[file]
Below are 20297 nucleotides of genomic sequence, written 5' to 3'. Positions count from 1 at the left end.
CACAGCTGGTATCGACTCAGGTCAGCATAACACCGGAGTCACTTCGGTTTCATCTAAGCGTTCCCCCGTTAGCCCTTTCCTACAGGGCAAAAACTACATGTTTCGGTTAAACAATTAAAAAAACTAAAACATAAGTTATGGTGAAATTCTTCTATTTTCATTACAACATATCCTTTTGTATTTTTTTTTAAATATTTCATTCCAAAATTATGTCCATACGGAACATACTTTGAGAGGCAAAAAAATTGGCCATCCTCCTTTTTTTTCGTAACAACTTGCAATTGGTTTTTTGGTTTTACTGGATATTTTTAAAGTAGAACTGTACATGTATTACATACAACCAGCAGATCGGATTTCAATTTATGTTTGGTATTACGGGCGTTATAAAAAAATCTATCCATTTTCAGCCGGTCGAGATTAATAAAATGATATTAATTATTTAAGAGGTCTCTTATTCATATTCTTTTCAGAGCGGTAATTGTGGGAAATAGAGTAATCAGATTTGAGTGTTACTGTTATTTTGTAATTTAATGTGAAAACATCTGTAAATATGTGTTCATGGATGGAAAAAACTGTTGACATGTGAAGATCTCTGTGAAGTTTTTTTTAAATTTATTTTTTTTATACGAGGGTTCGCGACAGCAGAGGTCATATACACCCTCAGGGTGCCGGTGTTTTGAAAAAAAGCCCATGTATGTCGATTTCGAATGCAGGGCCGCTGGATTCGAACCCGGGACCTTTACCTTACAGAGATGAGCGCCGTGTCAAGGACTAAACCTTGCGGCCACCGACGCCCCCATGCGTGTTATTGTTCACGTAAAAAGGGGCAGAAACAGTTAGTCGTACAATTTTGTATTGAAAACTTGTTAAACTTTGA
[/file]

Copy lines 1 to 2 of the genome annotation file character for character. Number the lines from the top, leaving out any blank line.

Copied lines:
Below are 20297 nucleotides of genomic sequence, written 5' to 3'. Positions count from 1 at the left end.
CACAGCTGGTATCGACTCAGGTCAGCATAACACCGGAGTCACTTCGGTTTCATCTAAGCGTTCCCCCGTTAGCCCTTTCCTACAGGGCAAAAACTACATGTTTCGGTTAAACAATTAAAAAAACTAAAACATAAGTTATGGTGAAATTCTTCTATTTTCATTACAACATATCCTTTTGTATTTTTTTTTAAATATTTCATTCCAAAATTATGTCCATACGGAACATACTTTGAGAGGCAAAAAAATTGGCCATCCTCCTTTTTTTTCGTAACAACTTGCAATTGGTTTTTTGGTTTTACTGGATATTTTTAAAGTAGAACTGTACATGTATTACATACAACCAGCAGATCGGATTTCAATTTATGTTTGGTATTACGGGCGTTATAAAAAAATCTATCCATTTTCAGCCGGTCGAGATTAATAAAATGATATTAATTATTTAAGAGGTCTCTTATTCATATTCTTTTCAGAGCGGTAATTGTGGGAAATAGAGTAATCAGATTTGAGTGTTACTGTTATTTTGTAATTTAATGTGAAAACATCTGTAAATATGTGTTCATGGATGGAAAAAACTGTTGACATGTGAAGATCTCTGTGAAGTTTTTTTTAAATTTATTTTTTTTATACGAGGGTTCGCGACAGCAGAGGTCATATACACCCTCAGGGTGCCGGTGTTTTGAAAAAAAGCCCATGTATGTCGATTTCGAATGCAGGGCCGCTGGATTCGAACCCGGGACCTTTACCTTACAGAGATGAGCGCCGTGTCAAGGACTAAACCTTGCGGCCACCGACGCCCCCATGCGTGTTATTGTTCACGTAAAAAGGGGCAGAAACAGTTAGTCGTACAATTTTGTATTGAAAACTTGTTAAACTTTGA